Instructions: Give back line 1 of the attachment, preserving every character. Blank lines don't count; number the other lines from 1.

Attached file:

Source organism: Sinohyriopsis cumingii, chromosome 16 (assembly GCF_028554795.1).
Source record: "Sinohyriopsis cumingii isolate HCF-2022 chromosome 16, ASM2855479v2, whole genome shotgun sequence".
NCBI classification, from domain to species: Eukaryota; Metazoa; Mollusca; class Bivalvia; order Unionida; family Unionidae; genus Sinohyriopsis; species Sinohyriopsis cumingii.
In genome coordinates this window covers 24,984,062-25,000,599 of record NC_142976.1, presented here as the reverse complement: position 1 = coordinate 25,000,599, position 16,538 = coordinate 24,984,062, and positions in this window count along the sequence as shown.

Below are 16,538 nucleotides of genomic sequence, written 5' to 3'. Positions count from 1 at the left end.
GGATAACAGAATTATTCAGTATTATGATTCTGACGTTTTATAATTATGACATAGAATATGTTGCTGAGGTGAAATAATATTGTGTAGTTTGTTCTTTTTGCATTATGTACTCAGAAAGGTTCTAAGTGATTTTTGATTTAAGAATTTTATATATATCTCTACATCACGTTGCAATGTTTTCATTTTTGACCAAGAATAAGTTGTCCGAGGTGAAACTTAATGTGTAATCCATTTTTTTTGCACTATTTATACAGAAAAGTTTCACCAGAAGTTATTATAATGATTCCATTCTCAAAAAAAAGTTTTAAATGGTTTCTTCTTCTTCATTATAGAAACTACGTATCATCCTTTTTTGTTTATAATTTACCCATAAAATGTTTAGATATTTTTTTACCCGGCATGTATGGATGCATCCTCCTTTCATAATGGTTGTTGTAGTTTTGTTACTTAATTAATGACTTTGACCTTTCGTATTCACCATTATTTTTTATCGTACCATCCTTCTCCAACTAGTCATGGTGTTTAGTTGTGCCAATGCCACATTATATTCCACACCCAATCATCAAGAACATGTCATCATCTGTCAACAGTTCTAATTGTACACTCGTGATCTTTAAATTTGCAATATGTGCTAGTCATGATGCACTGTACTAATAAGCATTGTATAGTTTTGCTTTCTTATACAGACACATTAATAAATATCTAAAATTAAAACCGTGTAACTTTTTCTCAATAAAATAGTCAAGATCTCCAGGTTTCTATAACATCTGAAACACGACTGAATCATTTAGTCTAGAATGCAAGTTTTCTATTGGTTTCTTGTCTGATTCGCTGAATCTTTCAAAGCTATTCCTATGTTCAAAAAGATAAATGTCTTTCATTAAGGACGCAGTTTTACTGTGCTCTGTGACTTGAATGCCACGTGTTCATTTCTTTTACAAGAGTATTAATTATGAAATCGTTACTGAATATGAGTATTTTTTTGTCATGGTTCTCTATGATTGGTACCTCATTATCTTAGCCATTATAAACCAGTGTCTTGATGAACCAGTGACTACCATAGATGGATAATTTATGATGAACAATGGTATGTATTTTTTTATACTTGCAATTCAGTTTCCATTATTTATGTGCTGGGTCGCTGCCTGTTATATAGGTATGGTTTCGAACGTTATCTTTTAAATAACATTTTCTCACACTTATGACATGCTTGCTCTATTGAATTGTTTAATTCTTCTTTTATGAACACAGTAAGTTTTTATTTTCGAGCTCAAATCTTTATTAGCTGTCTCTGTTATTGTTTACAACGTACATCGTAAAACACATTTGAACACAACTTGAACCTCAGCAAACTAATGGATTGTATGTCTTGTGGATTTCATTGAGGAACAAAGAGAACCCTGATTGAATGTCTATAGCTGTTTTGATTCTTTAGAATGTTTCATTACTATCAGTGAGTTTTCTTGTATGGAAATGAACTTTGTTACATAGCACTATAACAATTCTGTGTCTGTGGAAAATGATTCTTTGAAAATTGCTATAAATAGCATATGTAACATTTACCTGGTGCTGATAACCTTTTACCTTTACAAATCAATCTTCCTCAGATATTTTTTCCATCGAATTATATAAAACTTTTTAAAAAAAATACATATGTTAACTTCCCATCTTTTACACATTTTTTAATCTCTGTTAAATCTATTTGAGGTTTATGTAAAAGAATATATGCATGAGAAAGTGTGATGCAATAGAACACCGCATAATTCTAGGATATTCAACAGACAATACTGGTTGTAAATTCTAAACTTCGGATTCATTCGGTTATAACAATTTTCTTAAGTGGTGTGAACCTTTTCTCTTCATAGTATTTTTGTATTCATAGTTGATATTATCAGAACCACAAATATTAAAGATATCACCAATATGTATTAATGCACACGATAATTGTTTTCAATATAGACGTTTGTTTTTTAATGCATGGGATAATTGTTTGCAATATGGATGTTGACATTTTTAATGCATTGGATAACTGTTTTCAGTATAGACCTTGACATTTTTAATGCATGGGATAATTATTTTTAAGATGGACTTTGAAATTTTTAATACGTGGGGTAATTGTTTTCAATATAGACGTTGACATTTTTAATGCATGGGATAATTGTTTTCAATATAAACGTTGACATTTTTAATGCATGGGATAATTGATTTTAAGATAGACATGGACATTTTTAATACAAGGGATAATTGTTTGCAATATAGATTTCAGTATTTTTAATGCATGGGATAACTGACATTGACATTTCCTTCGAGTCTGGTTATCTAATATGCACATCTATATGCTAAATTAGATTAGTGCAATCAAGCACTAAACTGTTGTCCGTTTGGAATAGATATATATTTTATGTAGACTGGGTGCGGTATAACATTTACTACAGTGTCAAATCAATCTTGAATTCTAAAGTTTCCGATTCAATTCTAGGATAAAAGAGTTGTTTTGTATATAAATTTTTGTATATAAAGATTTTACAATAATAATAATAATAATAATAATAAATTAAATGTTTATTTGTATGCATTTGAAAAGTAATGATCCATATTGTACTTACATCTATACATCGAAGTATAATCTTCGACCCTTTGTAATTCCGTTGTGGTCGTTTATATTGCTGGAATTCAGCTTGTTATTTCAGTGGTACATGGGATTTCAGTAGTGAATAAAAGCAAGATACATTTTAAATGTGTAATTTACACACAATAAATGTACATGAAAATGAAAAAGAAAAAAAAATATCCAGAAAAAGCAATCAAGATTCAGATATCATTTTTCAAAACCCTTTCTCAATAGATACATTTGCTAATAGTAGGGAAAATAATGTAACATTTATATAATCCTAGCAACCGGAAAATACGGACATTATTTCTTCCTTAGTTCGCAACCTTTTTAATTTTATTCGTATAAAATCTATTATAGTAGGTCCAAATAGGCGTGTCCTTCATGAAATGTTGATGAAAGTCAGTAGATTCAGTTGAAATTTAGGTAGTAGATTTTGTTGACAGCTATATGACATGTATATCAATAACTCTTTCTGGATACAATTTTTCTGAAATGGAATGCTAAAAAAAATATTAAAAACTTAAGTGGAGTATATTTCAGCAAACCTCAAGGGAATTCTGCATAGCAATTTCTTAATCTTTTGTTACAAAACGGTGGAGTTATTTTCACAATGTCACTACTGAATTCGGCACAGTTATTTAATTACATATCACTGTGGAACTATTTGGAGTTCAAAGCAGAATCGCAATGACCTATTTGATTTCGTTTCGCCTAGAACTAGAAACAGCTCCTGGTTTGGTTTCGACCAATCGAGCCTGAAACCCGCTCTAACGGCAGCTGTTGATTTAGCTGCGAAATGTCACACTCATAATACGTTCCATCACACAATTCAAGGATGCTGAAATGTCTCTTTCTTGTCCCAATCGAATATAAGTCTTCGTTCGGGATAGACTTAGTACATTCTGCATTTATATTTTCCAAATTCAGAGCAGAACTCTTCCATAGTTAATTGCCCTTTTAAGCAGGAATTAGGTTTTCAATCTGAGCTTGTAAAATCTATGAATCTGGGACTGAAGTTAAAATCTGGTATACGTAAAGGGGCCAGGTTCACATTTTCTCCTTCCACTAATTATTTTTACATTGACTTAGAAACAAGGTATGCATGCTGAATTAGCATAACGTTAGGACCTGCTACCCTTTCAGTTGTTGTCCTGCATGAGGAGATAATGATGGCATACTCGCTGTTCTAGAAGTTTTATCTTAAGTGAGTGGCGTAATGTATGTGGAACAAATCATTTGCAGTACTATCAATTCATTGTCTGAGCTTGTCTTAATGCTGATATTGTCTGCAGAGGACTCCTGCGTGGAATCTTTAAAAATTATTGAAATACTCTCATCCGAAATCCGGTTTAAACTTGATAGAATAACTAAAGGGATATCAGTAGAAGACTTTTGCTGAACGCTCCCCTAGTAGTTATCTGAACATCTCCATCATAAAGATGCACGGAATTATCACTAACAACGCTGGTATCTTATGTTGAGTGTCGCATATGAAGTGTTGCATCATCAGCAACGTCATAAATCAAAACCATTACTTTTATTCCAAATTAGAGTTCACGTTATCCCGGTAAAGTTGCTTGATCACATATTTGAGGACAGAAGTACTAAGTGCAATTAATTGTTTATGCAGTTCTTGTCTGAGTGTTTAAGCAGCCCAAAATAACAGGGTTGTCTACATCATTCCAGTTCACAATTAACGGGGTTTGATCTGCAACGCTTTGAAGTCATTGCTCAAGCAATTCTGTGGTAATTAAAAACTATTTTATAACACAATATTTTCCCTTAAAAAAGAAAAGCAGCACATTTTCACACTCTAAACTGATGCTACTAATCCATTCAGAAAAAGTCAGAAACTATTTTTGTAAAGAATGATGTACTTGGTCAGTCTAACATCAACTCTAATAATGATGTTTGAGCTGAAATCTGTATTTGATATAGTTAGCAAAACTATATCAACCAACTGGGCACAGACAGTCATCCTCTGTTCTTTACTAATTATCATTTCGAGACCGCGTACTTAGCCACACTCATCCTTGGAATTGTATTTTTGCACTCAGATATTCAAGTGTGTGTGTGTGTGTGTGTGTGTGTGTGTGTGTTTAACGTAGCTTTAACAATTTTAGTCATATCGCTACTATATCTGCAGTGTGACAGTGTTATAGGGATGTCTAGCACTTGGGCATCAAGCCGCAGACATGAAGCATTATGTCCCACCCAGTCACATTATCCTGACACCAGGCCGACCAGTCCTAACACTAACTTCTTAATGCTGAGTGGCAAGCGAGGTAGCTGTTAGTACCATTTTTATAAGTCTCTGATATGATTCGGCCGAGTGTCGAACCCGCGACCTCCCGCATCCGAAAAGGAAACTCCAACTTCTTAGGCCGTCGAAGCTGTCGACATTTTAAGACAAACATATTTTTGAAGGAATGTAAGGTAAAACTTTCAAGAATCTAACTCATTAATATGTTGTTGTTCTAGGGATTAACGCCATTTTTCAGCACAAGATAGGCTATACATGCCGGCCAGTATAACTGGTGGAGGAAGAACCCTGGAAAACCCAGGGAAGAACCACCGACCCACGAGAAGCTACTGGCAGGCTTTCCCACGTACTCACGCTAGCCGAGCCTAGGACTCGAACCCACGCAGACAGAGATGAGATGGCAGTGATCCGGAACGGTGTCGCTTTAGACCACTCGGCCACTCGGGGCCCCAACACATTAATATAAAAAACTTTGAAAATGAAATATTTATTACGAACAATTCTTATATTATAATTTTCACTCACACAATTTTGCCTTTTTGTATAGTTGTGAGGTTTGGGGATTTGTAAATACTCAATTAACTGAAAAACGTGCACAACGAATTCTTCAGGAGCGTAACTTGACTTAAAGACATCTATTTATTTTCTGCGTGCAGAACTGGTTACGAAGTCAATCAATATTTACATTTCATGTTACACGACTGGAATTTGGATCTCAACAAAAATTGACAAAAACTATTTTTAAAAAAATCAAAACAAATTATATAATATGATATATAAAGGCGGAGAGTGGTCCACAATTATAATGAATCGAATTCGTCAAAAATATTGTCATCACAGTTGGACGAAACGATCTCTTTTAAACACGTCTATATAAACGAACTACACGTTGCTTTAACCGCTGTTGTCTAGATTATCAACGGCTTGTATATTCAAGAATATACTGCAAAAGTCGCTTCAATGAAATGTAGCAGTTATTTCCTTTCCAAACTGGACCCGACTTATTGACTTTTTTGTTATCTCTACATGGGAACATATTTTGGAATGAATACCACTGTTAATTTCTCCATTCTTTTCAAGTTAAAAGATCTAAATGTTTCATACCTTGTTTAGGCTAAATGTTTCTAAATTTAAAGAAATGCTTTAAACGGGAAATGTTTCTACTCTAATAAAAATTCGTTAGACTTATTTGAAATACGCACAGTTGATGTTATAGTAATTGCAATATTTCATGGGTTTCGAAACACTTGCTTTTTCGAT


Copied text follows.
Source organism: Sinohyriopsis cumingii, chromosome 16 (assembly GCF_028554795.1).